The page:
(a) Drosophila melanogaster
Thomas Hunt Morgan carried out several dihybrid crosses in Drosophila to study genes that were sex-linked. Morgan hybridised yellow-bodied, white-eyed females to brown-bodied, red-eyed males and intercrossed their F1 progeny. He observed that the two genes did not segregate independently of each other and the F2 ratio deviated very significantly from the 9:3:3:1 ratio. In the resulting progeny, the proportions of parental gene combinations were much higher than the non-parental type. Morgan attributed this due to the physical association or linkage of the two genes and coined the term linkage to describe this physical association of genes on a chromosome and the term recombination to describe the generation of non-parental gene combinations.
(b) Alfred Sturtevant (student of T.H. Morgan) used the frequency of recombination between gene pairs on the same chromosome as a measure of the distance between genes and ‘mapped’ their position on the chromosome. If the distance between two genes is large, they show higher frequency of crossing over and vice-versa. Today genetic maps are extensively used as a starting point in the sequencing of entire genomes.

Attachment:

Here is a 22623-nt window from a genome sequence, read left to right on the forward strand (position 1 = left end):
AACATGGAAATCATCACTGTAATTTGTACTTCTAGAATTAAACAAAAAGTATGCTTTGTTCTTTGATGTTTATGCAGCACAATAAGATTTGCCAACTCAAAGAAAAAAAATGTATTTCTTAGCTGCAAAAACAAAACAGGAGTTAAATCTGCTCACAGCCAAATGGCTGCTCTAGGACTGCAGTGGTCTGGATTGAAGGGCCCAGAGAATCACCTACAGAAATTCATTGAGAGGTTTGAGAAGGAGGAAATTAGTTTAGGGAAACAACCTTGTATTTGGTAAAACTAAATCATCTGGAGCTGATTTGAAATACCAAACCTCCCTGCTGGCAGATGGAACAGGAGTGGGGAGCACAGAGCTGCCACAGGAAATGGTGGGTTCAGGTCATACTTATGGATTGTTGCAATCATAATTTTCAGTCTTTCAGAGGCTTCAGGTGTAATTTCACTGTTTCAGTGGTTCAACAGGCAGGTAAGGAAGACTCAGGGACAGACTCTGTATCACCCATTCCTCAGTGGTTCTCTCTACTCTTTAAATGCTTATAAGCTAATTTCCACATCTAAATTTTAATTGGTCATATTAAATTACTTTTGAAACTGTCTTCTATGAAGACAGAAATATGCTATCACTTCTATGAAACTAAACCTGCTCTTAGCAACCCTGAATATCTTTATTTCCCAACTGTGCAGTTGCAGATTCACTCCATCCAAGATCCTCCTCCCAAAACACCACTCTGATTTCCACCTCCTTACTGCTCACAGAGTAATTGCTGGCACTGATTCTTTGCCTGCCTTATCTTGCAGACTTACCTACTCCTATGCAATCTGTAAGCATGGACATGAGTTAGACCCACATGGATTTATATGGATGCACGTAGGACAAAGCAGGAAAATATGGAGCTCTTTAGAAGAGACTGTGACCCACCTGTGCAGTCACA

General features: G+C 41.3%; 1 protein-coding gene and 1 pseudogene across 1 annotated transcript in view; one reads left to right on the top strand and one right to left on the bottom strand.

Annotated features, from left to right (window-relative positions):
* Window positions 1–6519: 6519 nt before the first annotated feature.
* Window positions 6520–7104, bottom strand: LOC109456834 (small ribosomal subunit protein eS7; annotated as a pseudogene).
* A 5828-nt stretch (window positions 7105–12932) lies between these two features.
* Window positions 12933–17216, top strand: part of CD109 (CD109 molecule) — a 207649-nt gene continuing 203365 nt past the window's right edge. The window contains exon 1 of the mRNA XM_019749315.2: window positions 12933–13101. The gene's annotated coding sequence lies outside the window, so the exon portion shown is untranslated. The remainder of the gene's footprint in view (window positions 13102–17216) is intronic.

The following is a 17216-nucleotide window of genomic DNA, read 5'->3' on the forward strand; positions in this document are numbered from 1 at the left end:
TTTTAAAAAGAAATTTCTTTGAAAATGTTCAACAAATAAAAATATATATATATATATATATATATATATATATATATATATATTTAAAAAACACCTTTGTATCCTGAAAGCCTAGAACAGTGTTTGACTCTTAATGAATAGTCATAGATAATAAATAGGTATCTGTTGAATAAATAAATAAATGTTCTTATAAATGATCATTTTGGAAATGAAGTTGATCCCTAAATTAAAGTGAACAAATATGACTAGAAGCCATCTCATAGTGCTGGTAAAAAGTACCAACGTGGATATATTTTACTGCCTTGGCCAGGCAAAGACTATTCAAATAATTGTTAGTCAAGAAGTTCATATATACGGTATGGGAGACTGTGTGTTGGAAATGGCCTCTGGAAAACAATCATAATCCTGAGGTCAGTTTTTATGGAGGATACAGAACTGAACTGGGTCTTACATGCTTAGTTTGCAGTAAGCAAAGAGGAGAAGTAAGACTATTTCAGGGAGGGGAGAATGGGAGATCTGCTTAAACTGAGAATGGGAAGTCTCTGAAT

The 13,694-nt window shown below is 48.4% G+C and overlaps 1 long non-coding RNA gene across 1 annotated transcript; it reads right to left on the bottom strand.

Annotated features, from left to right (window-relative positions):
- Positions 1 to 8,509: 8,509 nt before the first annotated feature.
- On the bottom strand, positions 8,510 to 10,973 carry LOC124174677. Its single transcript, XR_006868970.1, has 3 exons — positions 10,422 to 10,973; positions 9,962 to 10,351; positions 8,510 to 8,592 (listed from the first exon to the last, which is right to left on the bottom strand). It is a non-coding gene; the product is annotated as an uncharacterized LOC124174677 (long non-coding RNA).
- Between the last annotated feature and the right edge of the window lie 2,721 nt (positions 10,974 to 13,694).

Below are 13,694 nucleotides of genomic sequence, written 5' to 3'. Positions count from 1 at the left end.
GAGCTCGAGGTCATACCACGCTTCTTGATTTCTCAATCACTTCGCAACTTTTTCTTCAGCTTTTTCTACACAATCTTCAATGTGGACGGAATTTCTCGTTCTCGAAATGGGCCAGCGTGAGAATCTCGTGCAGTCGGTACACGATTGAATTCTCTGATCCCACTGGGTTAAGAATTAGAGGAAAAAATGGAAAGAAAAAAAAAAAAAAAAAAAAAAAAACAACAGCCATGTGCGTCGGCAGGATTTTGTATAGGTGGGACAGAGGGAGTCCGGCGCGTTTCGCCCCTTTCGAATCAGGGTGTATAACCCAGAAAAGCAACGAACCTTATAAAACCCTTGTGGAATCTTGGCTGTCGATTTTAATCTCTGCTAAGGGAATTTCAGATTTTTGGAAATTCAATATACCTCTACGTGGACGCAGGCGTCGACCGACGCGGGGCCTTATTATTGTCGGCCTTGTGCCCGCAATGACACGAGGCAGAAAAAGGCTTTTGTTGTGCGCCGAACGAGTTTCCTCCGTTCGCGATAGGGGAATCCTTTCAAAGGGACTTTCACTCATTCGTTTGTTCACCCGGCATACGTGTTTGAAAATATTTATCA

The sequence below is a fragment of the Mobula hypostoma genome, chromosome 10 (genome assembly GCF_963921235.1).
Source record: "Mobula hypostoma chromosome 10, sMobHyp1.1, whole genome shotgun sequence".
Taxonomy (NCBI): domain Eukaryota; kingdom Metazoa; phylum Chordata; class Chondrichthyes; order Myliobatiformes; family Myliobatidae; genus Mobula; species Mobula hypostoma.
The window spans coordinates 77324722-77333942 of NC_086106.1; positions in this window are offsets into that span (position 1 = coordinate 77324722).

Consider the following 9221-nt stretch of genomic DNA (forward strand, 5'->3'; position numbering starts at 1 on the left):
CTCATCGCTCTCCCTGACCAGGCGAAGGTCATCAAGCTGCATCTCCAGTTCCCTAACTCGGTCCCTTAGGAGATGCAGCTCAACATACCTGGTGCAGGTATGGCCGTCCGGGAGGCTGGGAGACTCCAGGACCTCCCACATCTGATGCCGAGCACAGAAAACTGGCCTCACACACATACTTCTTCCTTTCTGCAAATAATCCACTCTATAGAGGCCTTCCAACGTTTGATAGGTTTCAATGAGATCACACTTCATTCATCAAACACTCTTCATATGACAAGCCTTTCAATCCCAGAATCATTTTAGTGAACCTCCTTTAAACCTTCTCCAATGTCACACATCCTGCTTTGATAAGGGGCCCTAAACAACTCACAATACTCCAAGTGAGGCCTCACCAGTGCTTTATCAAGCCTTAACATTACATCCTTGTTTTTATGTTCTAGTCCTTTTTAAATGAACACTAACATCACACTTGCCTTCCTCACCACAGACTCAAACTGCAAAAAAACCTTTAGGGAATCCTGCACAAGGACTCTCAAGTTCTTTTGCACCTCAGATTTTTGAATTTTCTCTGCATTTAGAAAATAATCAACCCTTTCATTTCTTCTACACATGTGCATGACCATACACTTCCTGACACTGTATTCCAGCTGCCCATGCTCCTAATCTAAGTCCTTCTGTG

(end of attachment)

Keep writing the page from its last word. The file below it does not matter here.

(a) Central dogma was proposed by Francis Crick. It explains the flow of information from DNA to RNA and finally to trait expressing polypeptides (proteins).
Exceptions to central dogma:
An exception to the central dogma - The biggest revolution in the central dogma was the discovery of retroviruses, which transcribe RNA into DNA with the use of a special enzyme called reverse transcriptase produced by some viruses. The resulting flow of information was RNA → DNA → RNA → proteins. This was discovered by H. Temin and D. Baltimore.
Another exception is the discovery of Prions. The resulting flow of information is Protein → Protein. That is, proteins directly replicating themselves by making conformational changes in other proteins.
(b) Biochemical Characterisation of Transforming Principle:
Oswald Avery, Colin MacLeod and Maclyn McCarty (1933-44), worked to determine the biochemical nature of ‘transforming principle’ in Griffith's experiment. They purified proteins, DNA and RNA from the heat-killed S cells to see which ones could transform live R cells into S cells. They discovered that DNA alone from S bacteria caused the transformation of R bacteria. They also discovered that protein-digesting enzymes (proteases) and RNA-digesting enzymes (RNases) did not affect transformation, so the transforming substance was not a protein or RNA. Digestion with DNase did inhibit transformation, suggesting that the DNA caused the transformation. They concluded that DNA is the hereditary material.
1. Protein + Protease -> transformation occurred (R cell to S type)
2. RNA + RNAase -> transformation occurred (R cell to S type)
DNA + DNAase -> transformation inhibited
Hence DNA alone is the transforming material
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